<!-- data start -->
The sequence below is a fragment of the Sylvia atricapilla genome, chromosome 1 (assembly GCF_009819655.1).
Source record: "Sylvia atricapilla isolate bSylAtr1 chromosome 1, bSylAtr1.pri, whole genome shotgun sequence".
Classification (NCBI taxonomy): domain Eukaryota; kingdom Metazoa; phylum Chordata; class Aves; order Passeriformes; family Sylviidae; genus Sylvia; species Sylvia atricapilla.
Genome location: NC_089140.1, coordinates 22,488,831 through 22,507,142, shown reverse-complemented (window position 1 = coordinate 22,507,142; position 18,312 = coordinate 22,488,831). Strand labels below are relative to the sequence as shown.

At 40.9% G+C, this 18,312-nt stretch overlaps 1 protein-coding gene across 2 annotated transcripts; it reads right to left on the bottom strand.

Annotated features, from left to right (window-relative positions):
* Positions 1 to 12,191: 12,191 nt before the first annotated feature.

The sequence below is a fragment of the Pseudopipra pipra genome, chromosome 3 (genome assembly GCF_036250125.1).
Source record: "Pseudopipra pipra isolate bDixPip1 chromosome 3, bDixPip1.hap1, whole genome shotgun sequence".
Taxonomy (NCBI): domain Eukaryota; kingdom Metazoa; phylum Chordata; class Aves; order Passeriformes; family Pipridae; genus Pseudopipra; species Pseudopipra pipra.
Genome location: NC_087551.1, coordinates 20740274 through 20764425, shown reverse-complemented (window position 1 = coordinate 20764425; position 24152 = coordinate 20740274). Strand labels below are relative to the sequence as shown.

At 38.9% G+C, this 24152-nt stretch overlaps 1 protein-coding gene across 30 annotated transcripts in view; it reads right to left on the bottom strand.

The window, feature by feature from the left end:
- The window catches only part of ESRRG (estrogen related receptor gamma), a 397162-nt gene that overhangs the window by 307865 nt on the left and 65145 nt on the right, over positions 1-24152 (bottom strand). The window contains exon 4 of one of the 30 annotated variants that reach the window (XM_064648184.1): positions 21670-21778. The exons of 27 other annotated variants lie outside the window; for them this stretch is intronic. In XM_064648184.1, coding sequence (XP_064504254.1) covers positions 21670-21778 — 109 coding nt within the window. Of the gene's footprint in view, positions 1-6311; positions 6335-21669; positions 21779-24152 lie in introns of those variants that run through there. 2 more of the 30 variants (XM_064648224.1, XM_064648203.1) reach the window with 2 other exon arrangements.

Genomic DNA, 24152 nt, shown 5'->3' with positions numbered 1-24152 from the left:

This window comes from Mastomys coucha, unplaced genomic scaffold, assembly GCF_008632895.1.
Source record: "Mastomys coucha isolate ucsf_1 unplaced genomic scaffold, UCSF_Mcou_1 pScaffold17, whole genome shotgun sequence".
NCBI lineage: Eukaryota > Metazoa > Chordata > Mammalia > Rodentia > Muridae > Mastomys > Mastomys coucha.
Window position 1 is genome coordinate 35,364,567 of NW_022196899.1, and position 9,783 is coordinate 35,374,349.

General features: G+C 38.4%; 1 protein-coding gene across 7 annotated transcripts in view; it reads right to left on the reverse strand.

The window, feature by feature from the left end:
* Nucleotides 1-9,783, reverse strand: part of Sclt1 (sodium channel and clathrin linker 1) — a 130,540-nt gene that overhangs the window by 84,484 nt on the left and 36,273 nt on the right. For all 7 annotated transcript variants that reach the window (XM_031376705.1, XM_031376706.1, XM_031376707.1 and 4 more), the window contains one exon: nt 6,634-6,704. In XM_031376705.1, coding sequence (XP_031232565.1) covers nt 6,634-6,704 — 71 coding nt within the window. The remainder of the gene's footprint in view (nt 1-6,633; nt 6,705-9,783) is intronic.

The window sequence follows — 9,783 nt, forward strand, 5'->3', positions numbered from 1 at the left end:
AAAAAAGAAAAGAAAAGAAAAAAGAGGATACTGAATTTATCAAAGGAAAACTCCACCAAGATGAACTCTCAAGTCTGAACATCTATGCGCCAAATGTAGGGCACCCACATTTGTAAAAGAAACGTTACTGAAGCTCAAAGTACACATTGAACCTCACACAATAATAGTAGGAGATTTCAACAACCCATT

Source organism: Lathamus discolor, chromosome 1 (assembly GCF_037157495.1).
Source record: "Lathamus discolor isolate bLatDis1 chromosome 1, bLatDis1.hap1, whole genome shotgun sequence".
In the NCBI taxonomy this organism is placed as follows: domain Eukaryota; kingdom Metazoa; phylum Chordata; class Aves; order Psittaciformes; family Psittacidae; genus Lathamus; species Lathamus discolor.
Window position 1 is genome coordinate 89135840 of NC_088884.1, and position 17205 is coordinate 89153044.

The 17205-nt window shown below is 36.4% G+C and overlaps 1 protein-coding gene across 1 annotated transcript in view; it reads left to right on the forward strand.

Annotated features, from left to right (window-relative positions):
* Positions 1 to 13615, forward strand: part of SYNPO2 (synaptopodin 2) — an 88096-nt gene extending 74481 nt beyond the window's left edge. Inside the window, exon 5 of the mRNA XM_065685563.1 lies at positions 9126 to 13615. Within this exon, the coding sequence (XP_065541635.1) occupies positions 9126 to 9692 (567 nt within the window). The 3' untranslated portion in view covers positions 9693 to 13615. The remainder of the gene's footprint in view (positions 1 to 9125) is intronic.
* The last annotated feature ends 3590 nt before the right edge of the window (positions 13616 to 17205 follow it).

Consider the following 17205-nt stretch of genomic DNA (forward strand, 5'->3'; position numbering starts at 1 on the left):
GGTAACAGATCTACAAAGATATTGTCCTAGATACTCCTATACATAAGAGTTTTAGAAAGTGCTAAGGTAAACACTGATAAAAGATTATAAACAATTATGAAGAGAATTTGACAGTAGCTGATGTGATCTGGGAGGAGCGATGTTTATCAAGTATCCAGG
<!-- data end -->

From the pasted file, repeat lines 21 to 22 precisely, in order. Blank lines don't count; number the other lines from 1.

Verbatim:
The window, feature by feature from the left end:
* Nucleotides 1-9,783, reverse strand: part of Sclt1 (sodium channel and clathrin linker 1) — a 130,540-nt gene that overhangs the window by 84,484 nt on the left and 36,273 nt on the right. For all 7 annotated transcript variants that reach the window (XM_031376705.1, XM_031376706.1, XM_031376707.1 and 4 more), the window contains one exon: nt 6,634-6,704. In XM_031376705.1, coding sequence (XP_031232565.1) covers nt 6,634-6,704 — 71 coding nt within the window. The remainder of the gene's footprint in view (nt 1-6,633; nt 6,705-9,783) is intronic.